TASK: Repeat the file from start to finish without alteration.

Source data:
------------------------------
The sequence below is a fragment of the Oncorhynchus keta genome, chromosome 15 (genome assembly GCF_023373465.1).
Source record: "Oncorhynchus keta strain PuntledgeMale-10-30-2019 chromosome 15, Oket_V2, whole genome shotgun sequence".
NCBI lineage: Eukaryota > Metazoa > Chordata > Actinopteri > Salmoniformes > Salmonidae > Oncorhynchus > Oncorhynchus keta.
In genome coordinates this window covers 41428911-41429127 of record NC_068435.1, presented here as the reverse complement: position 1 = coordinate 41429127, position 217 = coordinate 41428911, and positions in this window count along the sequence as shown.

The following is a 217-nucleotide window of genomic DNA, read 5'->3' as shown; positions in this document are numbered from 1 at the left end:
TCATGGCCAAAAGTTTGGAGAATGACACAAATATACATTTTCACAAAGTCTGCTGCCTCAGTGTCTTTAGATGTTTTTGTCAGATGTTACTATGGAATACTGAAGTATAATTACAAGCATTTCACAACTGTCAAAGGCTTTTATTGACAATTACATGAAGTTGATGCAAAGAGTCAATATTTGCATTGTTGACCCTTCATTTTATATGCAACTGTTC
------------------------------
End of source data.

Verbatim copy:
The sequence below is a fragment of the Oncorhynchus keta genome, chromosome 15 (genome assembly GCF_023373465.1).
Source record: "Oncorhynchus keta strain PuntledgeMale-10-30-2019 chromosome 15, Oket_V2, whole genome shotgun sequence".
NCBI lineage: Eukaryota > Metazoa > Chordata > Actinopteri > Salmoniformes > Salmonidae > Oncorhynchus > Oncorhynchus keta.
In genome coordinates this window covers 41428911-41429127 of record NC_068435.1, presented here as the reverse complement: position 1 = coordinate 41429127, position 217 = coordinate 41428911, and positions in this window count along the sequence as shown.

The following is a 217-nucleotide window of genomic DNA, read 5'->3' as shown; positions in this document are numbered from 1 at the left end:
TCATGGCCAAAAGTTTGGAGAATGACACAAATATACATTTTCACAAAGTCTGCTGCCTCAGTGTCTTTAGATGTTTTTGTCAGATGTTACTATGGAATACTGAAGTATAATTACAAGCATTTCACAACTGTCAAAGGCTTTTATTGACAATTACATGAAGTTGATGCAAAGAGTCAATATTTGCATTGTTGACCCTTCATTTTATATGCAACTGTTC